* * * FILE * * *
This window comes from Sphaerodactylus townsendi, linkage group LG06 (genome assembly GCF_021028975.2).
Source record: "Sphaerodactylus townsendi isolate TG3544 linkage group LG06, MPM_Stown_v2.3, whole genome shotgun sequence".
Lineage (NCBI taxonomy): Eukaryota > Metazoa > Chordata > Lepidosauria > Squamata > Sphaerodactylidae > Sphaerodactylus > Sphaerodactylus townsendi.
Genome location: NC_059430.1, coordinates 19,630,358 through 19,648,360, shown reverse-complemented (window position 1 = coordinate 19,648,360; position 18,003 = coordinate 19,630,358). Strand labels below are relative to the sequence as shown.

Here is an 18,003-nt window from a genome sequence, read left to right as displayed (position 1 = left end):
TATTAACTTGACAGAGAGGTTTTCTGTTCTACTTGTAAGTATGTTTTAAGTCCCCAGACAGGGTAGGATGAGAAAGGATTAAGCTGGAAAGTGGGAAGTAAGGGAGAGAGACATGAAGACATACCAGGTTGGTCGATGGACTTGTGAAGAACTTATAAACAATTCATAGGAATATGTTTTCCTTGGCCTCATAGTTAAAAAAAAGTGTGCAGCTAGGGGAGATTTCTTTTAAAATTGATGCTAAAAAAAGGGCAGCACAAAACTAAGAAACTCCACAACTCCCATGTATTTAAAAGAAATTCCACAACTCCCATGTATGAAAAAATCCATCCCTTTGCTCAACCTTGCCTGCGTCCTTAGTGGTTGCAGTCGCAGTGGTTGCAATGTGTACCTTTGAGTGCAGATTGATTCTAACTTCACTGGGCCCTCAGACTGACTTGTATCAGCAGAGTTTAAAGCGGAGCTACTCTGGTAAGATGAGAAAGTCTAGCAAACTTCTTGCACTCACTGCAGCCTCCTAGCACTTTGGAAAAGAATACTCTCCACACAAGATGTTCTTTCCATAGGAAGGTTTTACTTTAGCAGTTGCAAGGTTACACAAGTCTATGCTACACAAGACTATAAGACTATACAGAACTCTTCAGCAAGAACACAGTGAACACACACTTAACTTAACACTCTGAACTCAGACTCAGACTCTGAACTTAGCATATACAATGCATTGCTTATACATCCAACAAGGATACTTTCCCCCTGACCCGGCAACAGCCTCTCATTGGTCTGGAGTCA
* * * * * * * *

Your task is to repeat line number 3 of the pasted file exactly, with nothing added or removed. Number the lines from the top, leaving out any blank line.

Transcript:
Lineage (NCBI taxonomy): Eukaryota > Metazoa > Chordata > Lepidosauria > Squamata > Sphaerodactylidae > Sphaerodactylus > Sphaerodactylus townsendi.